Roasted Balsamic Tomato & Basil Risotto

I’ve been really off-track with my eating recently, although I can’t be mad about that given the fantastic bank holiday weekend I just enjoyed. Spa day with my best gals, a copious number of Life-Changing Tacos, and more wine than any of us would really care to admit to having consumed, for fear of tarnishing our good names.

I mean, they might have good names. I’m pretty sure I don’t.

The bottom line is that, while I am in a spiffing* place emotionally, my body in general is pretty pissy with me for having done what I have done to it. It wants good, wholesome food. It wants vegetables that haven’t been fried in several inches of oil. It wants me to follow the Weight Watchers plan because I’m goddamn paying for it.

So here I am, fighting the good fight (against myself) and coming up with a recipe that has, frankly, surprised me with how delicious it is. It is a well-known fact that I love risotto, and it is in fact the first thing I ever really made properly when I was a teenager; I had a little dinner party with some of my friends when we finished our GCSEs (so we were 16 at most) and I can still remember how nervous I was making a risotto for what would only have been the second time in my life.

I’ve now lost count of the number of times I’ve made it, as well as the number of different forms it has taken. The first risotto recipe I posted on this blog was a Goats’ Cheese & Thyme Risotto with Honey-Roasted Parsnips, but as much as I love cheese – and boy howdie do I – I knew I had to finally give a vegan version a go. Cheeseless. Butterless. Without any form of dairy (my one true love).

So I came up with this recipe, and I’ve got to say that it suits the sunny weather we’ve been having perfectly. Give it a go – you may be pleasantly surprised.

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Roasted Balsamic Tomato & Basil Risotto (Vegan, Gluten-free)

Serves 2 (10sp per portion)
Preparation time: 10 minutes
Cooking time: 30 minutes

Equipment

Medium-large saucepan; roasting tin (lined with greaseproof paper if you know it needs it); measuring jug; stirring and cutting implements, which I guess you know by now.

Ingredients

  • 120g risotto rice (arborio/carnaroli)
  • 400g cherry tomatoes (plus some more on the vine if you wanna be fancy)
  • 2 medium red onions
  • 2 cloves garlic
  • 10 large basil leaves + extra to garnish
  • 1 tbsp garlic olive oil (or regular, I just really like garlic)
  • 1 vegetable stock cube in 500ml boiling water
  • 1 tbsp white wine vinegar
  • 1 tbsp balsamic vinegar
  • 1/2 tbsp tomato puree
  • Salt & pepper
  • Cooking spray

Method

  1. Oven to 150°C, pan on a medium-high heat, kettle boiling — let’s go. Mist your pan generously with cooking spray then get started on the tomatoes. Cut them into halves/quarters depending on size and spread on the tray, drizzling with the balsamic vinegar and garlic oil, and seasoning with a pinch of salt & pepper. If using extra on-the-vine tomatoes to fance things up, just place them on the tray alongside the un-fanced** tomatoes. The tomatoes will go for around 10-15 minutes.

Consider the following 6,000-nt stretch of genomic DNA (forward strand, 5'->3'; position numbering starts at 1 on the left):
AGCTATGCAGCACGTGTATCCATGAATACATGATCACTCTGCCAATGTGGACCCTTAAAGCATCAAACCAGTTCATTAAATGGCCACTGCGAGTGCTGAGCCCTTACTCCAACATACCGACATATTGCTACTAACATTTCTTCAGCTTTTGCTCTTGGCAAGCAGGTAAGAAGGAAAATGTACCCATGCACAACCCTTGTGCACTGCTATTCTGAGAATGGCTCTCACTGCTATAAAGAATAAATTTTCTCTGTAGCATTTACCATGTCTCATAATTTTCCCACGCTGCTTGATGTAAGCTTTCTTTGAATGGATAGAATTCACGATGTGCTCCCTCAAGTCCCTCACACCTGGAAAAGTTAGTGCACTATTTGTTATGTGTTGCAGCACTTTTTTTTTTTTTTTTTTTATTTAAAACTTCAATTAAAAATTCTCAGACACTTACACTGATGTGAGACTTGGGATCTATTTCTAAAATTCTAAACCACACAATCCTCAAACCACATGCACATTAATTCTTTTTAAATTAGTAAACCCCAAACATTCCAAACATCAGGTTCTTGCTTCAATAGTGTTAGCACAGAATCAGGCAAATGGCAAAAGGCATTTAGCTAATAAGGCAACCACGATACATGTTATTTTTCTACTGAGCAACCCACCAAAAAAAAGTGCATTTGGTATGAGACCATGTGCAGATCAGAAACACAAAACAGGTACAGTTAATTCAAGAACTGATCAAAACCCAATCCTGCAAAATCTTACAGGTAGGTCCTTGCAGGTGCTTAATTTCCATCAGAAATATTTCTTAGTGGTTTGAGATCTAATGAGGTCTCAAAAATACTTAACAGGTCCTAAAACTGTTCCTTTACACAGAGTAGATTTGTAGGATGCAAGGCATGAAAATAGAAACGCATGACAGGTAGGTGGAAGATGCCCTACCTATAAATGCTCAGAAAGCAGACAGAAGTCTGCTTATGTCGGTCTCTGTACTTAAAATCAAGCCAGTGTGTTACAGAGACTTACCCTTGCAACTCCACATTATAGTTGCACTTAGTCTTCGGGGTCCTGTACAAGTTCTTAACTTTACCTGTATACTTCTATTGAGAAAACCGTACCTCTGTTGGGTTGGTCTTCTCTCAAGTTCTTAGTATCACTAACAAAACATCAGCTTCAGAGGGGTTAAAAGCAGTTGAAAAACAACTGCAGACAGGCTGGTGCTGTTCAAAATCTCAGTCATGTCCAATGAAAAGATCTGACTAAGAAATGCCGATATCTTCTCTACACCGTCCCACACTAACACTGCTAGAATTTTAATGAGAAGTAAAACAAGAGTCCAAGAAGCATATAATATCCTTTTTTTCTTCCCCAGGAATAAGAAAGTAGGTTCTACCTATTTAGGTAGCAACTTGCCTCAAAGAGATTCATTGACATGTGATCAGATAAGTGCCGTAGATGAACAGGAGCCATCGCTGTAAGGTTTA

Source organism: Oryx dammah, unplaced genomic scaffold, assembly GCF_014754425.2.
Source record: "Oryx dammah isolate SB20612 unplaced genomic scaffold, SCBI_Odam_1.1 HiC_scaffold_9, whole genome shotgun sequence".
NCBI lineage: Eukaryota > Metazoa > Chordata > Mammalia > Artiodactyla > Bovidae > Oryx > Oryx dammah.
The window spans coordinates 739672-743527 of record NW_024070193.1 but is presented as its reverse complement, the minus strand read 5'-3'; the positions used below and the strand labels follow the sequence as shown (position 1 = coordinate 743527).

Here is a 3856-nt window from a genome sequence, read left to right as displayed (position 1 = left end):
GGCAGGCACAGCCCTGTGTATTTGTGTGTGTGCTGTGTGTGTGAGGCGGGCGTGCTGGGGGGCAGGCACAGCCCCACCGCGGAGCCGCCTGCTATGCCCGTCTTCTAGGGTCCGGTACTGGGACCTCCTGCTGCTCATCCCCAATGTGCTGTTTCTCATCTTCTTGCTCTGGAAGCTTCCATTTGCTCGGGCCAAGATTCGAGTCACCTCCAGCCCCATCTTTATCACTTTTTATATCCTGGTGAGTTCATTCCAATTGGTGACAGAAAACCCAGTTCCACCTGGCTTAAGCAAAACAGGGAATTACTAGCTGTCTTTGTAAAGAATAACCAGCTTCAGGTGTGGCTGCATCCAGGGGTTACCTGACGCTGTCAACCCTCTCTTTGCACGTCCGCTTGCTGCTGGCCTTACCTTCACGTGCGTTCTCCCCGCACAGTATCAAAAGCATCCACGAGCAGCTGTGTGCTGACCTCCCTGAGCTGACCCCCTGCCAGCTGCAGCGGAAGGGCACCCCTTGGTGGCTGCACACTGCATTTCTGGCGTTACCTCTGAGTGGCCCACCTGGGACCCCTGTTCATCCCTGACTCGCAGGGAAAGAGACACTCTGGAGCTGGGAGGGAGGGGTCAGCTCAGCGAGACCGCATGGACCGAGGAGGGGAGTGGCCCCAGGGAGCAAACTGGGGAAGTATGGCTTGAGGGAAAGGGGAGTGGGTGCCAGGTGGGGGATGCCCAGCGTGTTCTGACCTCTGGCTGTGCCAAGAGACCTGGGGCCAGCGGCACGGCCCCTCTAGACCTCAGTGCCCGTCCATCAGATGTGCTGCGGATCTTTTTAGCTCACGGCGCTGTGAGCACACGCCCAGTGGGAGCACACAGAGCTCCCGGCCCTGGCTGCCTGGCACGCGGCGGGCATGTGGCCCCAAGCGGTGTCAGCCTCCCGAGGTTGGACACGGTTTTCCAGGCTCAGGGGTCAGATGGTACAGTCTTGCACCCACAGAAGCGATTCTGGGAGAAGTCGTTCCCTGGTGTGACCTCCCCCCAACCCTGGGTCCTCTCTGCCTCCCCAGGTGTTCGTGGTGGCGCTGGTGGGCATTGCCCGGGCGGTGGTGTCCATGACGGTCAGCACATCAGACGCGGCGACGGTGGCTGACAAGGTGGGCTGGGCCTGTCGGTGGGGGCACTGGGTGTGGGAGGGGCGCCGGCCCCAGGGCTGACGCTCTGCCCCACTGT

2. Dice the onions and garlic fairly finely, along with the basil, keeping them all separate. Dissolve the stock cube in your jug with 500ml boiling water. Once the pan’s hot, add your onion and cook for 5 minutes until starting to soften, then add the garlic and stir for a further couple of minutes (you may need to add the merest splash of water/stock to stop things from sticking). Pour in the rice and stir for another minute or so until the rice is starting to look translucent.
  3. Now is a good time to check on your tomatoes. If they’re starting to look squidgy and jammy, and the juices around them are starting to get sticky, you’re in the money – take them out and set aside, turning off the oven. Now back to the rice. Splash in your white wine vinegar and stir gently until this is absorbed. Time for the stock!
  4. Add the stock a little at a time (you can use a ladle, or eyeball it), stirring frequently to ensure that nothing sticks and you’re “beating” the rice – this will help give a little bit of creaminess without any dairy involved. As soon as the stock is almost absorbed, add the next lot, continuing to stir as frequently as your wrist will allow. Once you’ve added roughly half of the stock, stir in the tomato paste until fully distributed and colouring the risotto, then turn the heat down to medium and continue to add the stock as before until it’s all used up.
  5. After you’ve added the last bit of stock and it’s nearly absorbed, stir in the jammy tomatoes (and any juices), along with the chopped basil. Continue to stir until it’s nice and thick, then serve with the fancy tomatoes on top and a sprig of leftover basil.

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You can tell I enjoyed this because I took roughly 5000 photographs, and they’re not totally terrible. Thank you late-evening sun! Please cast aside all notions of what risotto should be and give this a go – as ardent cheese lovers, neither myself nor Isla was disappointed. Trust in meeeee.

Hattie


*Spiffing is a perfectly excellent word and should definitely be used more often in conversation.

**I’m teaching you lots of new words today – although some of them are not real, and you should definitely not use them in an English essay.

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